Sunday morning, Laura, Julie and I met Dina, our Israeli guide, who took us on a private tour of the Gothic quarter of Barcelona, with a focus on the Jewish history there.
At one point of the tour, I just broke down in tears, as the overwhelming history of Anti-Semitism overwhelmed me. Fully 1/4 of this whole area of narrow, winding streets was originally the Jewish quarter (called the Calle, as opposed to La Juderia, as it is called elsewhere in Spain) and there were 5 synagogues there.
However, Jews probably settled in Barcelona as earlier as Roman times in the 9th century! We also saw where the great Disputation of Barcelona between the great medieval Jewish commentator Nachmanides and his Dominican accusers took place in 1263. It was a debate to prove whether Jesus was the true Messiah or not. Though you can guess who won, Nachmanides did not lose his life. Rather, King James of Aragon was so impressed by Nachmanides that he gave him money (300 gold coins!), said that he had never heard an “unjust cause so nobly defended,” and sent him packing. Nachmanides made his way to Jerusalem and founded a synagogue there. However, on the Shabbat just after the debate, King James visited the great synagogue in Barcelona (the one we visited), something unprecedented. What would have happened had the king actually intervened to say that Nachmanides HAD won the debate, as it seems he may have believed?
Three other famous Jews from Barcelona were Abraham bar Chiya – 11th C. astronomer and astrologer, some of whose scientific Hebrew words are still in use today; the Rashba – whose responsa can be found in the medieval Jewish code the Shulchan Arukh; and Hasdai Crescas, a medieval Jewish philosopher.
Jews were originally expelled from Barcelona in 1391. 70% of the Jews converted to Christianity, 300 were burned to death, and the rest escaped. The Catalon Synagogue in Rome, still in use today, was founded by some of these escaped Jews (Barcelona is in Catalonia, speaks Catalan as its official language, and has tried time and again to get its independence from Spain.) Those Jews who were left in 1492 at the time of the Inquisition were forced converts called Anusim (Marrano is a pejorative term). Dina also gave us some fascinating lore about Christopher Columbus and why there is speculation that he was Jewish (or more likely a forced convert) trying to escape the Inquisition, whose purpose it was to root out the “false” new Christians.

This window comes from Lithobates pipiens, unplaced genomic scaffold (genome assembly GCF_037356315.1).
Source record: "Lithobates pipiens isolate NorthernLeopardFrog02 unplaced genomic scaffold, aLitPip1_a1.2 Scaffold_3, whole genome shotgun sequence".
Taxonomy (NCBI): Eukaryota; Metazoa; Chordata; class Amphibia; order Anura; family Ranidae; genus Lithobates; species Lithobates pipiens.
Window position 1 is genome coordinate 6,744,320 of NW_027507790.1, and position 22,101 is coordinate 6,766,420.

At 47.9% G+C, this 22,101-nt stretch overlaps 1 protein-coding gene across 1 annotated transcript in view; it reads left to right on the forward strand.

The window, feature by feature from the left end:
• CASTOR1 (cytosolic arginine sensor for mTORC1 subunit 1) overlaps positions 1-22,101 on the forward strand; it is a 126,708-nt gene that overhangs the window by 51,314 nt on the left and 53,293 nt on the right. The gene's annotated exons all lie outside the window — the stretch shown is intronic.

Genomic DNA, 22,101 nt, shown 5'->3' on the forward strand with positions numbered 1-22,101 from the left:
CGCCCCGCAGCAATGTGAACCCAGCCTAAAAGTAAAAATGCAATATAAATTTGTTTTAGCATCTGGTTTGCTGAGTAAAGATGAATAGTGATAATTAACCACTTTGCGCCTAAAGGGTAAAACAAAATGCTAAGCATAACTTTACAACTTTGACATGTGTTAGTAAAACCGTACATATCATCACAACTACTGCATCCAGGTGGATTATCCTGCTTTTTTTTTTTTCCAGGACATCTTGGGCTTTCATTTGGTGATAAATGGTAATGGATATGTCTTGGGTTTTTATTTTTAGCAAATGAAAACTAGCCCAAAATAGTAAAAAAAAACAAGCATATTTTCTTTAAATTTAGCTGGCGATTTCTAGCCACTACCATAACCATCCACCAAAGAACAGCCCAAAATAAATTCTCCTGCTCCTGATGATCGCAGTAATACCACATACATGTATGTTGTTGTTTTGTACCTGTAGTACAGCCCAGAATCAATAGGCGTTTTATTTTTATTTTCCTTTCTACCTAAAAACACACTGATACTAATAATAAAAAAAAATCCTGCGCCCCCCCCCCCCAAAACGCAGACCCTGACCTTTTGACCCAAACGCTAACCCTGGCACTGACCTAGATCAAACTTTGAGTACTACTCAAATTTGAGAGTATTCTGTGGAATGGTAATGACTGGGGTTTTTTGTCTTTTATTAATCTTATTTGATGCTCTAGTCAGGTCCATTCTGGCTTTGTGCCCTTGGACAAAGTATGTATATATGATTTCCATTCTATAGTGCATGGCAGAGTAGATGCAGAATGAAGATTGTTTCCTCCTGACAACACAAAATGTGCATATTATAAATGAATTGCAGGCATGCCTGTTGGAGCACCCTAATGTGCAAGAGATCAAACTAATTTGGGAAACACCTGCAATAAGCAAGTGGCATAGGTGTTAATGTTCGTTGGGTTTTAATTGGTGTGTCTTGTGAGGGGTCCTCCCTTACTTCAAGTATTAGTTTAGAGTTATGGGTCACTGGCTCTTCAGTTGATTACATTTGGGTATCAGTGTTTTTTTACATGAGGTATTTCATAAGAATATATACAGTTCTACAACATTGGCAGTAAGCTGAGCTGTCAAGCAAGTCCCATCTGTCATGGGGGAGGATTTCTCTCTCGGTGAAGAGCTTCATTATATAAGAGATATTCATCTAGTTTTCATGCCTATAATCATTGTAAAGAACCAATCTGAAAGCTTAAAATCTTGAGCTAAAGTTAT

Fourteen different haggadot were produced in Barcelona. 13 of the 14 recently were recently exhibited in Barcelona, and Dina thought the exhibit was now on tour. I hope it comes to New York! For those who read Geraldine Brooks’ novel “People of the Book,” you will get some history of the famous Sarajevo Haggadah.
After our wonderful tour, Julie and I picked up our luggage from Laura’s honeymoon palace and headed directly to the port, where we boarded the Eurodam ship of the Holland America line. This is my 4th cruise with them (2 previous trips to Alaska and one to Australia/New Zealand). We are 2 of the over 2900 passengers (a number which includes 850 service crew!)
Yesterday we debarked in Valencia and took it somewhat easy on the touring front (though Julie still has us logged in at over 12 miles, after we danced the night away until the wee hours. I am determined not to be one of the cruise statistics about gaining at least a pound a day on a cruise!
Today we are in Cartegena, with amazing Roman ruins and a fascinating Spanish Civil War Museum. I will post pictures tomorrow.